SLR - October 2020 - Jason H. Bahng

Early Results of Negative Pressure Wound Therapy in Treatment of Chronic Wounds

Reference: Elrahman A. Early Results of Negative Pressure Wound Therapy in Treatment of Chronic Wounds. Clin Surg. 2020; 5: 2711

Scientific Literature Review

Reviewed By: Jason H. Bahng, DPM
Residency Program: St. Joseph Medical Center – Houston, TX

Podiatric Relevance: Whether it be from a surgical complication or secondary to trauma, non-healing wounds are frequently encountered by foot and ankle surgeons. There are many treatment modalities for chronic wounds but the utilization of negative-pressure wound therapy devices has increased dramatically. The initial clinical impression for use of NPWT has been favorable due to significant acceleration of wound closure. Limited clinical evidence proves the benefits of using a NPWT, therefore this study assesses the effect of negative pressure wound therapy in management of chronic wounds in a sample of 60 patients. 

Methods: Sixty patients (40 male, 20 female) were prospectively enrolled in this study, between the ages of 18 and 60 years. Patients were examined for comorbidities such as peripheral arterial disease, wound infection, diabetes, and venous insufficiency and neuropathy. Primary outcome measures were non-healing, healing, and healed after treatment with a negative pressure wound therapy device.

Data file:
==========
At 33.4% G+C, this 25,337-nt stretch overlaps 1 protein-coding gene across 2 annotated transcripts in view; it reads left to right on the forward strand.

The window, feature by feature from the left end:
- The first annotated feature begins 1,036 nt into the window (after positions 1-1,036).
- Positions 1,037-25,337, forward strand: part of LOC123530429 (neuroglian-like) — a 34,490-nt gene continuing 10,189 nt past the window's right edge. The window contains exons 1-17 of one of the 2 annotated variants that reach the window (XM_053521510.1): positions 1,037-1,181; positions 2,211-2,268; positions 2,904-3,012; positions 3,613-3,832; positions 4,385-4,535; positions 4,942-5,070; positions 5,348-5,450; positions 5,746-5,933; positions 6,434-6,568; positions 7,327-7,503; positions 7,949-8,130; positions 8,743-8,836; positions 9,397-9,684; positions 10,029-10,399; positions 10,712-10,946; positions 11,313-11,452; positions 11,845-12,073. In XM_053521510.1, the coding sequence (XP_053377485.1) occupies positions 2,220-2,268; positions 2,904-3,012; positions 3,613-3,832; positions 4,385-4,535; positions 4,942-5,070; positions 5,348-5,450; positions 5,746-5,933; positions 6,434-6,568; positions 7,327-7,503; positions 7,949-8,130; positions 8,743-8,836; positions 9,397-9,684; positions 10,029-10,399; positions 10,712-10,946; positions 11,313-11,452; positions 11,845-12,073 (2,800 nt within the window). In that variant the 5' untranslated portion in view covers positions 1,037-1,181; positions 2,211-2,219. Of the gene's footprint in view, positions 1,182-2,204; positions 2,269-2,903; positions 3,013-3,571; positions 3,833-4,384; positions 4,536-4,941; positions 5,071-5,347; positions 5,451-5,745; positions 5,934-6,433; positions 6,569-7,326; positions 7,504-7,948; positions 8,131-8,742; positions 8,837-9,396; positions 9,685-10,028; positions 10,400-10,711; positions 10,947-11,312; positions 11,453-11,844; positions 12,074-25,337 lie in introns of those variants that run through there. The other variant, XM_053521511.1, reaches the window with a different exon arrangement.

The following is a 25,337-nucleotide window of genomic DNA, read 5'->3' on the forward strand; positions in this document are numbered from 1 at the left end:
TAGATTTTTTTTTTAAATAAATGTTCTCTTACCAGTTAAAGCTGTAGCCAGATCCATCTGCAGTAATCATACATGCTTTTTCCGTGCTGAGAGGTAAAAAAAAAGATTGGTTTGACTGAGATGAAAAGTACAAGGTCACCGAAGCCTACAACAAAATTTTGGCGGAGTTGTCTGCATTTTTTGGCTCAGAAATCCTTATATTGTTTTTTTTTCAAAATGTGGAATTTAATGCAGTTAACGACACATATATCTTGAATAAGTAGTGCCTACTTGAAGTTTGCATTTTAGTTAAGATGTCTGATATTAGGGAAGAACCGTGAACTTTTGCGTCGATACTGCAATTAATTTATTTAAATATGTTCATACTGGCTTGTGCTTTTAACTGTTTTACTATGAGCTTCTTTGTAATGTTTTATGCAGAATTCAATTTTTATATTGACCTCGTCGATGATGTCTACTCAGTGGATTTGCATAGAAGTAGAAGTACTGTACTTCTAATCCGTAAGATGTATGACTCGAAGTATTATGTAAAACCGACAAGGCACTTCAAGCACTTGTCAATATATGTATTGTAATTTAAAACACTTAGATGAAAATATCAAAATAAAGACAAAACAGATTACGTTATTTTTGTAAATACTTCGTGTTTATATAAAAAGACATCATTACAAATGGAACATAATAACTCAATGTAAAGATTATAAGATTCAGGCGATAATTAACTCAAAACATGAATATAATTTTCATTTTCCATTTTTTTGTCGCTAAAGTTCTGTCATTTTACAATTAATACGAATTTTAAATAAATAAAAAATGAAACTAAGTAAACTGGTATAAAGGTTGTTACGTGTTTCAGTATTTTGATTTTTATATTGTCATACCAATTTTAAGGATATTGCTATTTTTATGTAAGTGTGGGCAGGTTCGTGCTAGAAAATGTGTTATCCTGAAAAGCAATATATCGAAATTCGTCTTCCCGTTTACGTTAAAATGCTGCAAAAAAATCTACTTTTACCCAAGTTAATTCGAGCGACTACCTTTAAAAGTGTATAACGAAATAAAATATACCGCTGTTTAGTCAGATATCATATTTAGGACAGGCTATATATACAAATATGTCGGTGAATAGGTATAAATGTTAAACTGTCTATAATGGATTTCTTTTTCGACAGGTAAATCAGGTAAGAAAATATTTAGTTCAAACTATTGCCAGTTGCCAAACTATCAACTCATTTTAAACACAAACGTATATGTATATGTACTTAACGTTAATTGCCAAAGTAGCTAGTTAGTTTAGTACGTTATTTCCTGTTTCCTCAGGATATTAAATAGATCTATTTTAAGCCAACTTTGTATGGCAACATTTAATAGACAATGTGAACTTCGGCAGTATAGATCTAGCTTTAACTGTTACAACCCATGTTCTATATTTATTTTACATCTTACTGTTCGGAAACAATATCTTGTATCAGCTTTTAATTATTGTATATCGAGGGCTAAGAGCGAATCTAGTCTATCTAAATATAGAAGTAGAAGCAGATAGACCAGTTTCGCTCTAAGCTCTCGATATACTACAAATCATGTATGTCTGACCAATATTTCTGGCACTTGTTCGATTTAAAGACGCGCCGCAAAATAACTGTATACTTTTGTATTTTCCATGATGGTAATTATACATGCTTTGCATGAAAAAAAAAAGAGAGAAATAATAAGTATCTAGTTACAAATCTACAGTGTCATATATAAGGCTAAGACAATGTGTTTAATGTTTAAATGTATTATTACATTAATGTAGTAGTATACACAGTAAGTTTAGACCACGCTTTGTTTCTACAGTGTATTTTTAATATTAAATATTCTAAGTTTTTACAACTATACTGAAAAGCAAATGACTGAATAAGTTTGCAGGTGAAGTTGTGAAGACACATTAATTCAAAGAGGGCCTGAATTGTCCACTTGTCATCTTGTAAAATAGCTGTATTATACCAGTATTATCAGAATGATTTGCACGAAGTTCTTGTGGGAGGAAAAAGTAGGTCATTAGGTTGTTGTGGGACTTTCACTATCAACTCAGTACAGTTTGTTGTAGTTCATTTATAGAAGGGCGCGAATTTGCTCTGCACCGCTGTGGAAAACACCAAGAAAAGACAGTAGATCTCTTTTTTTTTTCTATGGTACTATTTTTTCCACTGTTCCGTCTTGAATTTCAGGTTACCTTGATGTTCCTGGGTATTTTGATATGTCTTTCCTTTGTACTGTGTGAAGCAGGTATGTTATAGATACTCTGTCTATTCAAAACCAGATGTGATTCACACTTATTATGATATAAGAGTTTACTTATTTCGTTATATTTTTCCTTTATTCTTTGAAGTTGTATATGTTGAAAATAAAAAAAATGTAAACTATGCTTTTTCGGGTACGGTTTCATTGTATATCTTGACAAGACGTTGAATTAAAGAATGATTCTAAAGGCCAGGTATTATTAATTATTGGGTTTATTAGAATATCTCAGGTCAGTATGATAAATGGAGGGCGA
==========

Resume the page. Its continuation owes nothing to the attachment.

Results: Approximately 73 percent of patients in the study healed after treatment, 16 percent were still actively healing and 10 percent continued to have nonhealing wounds. Those who continued to have nonhealing wounds presented to the ICU and died, although their wounds were slowly healing after revascularization. Therefore, all patients when alive, had wounds that were either healed or healing with treatment. 

Conclusions: A significant number of patients in this study have healed after treatment with negative pressure wound therapy. Authors suggest that with the combination of periodical surgical wound debridement, wound vac therapy can successfully promote and accelerate wound healing in foot lesions. Many limitations accompany the article such as the sample size, lack of follow up, length of treatment and no control group. Treatment protocols should be documented, reported and tested to further prove the efficacy of negative pressure wound therapy. 

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